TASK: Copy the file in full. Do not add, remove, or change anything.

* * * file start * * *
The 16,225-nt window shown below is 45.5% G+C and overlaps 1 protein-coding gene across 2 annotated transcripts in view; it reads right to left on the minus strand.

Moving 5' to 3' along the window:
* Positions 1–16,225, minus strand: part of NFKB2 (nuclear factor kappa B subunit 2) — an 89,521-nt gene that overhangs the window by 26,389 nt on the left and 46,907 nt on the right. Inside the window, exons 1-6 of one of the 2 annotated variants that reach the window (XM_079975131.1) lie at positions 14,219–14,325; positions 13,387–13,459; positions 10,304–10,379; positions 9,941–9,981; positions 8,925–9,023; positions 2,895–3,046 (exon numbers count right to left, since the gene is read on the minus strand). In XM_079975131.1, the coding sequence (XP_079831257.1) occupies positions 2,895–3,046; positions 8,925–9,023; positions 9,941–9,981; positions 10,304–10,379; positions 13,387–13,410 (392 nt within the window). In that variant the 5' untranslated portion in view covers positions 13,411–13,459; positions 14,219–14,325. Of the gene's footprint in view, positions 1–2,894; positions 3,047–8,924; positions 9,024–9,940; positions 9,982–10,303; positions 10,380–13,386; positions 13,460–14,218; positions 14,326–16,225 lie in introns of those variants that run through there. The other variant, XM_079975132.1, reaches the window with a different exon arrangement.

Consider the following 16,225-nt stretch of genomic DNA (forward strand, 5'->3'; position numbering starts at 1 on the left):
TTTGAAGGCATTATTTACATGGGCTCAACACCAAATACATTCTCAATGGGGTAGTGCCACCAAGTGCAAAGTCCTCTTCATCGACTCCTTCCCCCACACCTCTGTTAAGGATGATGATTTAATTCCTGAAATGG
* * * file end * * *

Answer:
The 16,225-nt window shown below is 45.5% G+C and overlaps 1 protein-coding gene across 2 annotated transcripts in view; it reads right to left on the minus strand.

Moving 5' to 3' along the window:
* Positions 1–16,225, minus strand: part of NFKB2 (nuclear factor kappa B subunit 2) — an 89,521-nt gene that overhangs the window by 26,389 nt on the left and 46,907 nt on the right. Inside the window, exons 1-6 of one of the 2 annotated variants that reach the window (XM_079975131.1) lie at positions 14,219–14,325; positions 13,387–13,459; positions 10,304–10,379; positions 9,941–9,981; positions 8,925–9,023; positions 2,895–3,046 (exon numbers count right to left, since the gene is read on the minus strand). In XM_079975131.1, the coding sequence (XP_079831257.1) occupies positions 2,895–3,046; positions 8,925–9,023; positions 9,941–9,981; positions 10,304–10,379; positions 13,387–13,410 (392 nt within the window). In that variant the 5' untranslated portion in view covers positions 13,411–13,459; positions 14,219–14,325. Of the gene's footprint in view, positions 1–2,894; positions 3,047–8,924; positions 9,024–9,940; positions 9,982–10,303; positions 10,380–13,386; positions 13,460–14,218; positions 14,326–16,225 lie in introns of those variants that run through there. The other variant, XM_079975132.1, reaches the window with a different exon arrangement.

Consider the following 16,225-nt stretch of genomic DNA (forward strand, 5'->3'; position numbering starts at 1 on the left):
TTTGAAGGCATTATTTACATGGGCTCAACACCAAATACATTCTCAATGGGGTAGTGCCACCAAGTGCAAAGTCCTCTTCATCGACTCCTTCCCCCACACCTCTGTTAAGGATGATGATTTAATTCCTGAAATGG